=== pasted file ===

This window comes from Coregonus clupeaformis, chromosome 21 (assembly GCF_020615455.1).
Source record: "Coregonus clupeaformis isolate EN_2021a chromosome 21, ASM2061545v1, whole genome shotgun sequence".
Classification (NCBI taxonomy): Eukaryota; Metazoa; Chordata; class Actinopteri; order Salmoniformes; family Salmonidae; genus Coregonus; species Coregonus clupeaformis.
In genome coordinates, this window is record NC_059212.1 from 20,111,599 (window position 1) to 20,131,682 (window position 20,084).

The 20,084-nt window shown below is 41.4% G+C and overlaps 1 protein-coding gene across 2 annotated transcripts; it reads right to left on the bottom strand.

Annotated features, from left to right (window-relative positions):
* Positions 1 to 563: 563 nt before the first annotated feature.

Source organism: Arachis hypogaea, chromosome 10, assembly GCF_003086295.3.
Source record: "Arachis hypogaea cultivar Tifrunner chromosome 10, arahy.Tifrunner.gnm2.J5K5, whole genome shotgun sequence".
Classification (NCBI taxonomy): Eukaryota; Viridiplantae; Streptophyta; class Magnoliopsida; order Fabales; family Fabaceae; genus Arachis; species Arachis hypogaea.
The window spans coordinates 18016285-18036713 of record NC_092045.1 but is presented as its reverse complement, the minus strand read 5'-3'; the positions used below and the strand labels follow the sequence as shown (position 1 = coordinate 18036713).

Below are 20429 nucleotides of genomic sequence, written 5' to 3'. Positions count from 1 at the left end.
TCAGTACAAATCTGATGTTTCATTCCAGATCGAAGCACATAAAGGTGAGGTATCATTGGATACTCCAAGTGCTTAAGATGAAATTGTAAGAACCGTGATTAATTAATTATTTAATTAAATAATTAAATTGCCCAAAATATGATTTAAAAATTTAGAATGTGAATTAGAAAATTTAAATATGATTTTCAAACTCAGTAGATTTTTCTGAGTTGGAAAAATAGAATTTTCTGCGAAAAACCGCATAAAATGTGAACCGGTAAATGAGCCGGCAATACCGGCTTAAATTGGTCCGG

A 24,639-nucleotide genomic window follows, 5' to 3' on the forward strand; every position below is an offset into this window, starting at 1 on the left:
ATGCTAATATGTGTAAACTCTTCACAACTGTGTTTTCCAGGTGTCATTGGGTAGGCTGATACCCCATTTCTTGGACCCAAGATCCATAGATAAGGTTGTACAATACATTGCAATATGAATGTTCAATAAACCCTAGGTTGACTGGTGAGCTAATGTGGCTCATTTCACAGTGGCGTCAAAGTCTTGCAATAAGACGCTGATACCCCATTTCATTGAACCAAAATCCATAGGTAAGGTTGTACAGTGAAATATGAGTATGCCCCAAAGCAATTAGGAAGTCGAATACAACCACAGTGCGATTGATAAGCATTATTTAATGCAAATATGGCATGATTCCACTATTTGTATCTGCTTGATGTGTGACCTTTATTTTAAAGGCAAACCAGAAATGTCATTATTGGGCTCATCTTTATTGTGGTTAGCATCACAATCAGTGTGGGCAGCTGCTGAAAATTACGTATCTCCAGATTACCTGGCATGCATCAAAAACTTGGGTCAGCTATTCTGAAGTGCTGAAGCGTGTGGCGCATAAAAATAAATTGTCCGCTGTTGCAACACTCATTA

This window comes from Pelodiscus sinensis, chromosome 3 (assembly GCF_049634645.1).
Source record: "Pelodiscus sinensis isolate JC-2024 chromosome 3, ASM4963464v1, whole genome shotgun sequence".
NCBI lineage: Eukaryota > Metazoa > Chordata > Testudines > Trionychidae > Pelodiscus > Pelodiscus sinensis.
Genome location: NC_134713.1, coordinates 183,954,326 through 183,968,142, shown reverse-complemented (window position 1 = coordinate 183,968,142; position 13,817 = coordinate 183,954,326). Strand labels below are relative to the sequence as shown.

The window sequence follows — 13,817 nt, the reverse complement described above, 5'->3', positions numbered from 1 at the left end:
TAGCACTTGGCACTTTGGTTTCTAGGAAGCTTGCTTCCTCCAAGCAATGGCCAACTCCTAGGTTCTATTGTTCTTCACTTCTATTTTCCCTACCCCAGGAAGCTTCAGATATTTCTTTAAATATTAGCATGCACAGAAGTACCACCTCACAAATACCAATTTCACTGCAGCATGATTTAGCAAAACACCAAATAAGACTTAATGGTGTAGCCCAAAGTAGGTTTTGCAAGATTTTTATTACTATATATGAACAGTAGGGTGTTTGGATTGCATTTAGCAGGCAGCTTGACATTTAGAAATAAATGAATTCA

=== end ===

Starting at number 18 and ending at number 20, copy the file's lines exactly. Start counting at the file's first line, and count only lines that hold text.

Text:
NCBI lineage: Eukaryota > Metazoa > Chordata > Testudines > Trionychidae > Pelodiscus > Pelodiscus sinensis.
Genome location: NC_134713.1, coordinates 183,954,326 through 183,968,142, shown reverse-complemented (window position 1 = coordinate 183,968,142; position 13,817 = coordinate 183,954,326). Strand labels below are relative to the sequence as shown.

The window sequence follows — 13,817 nt, the reverse complement described above, 5'->3', positions numbered from 1 at the left end: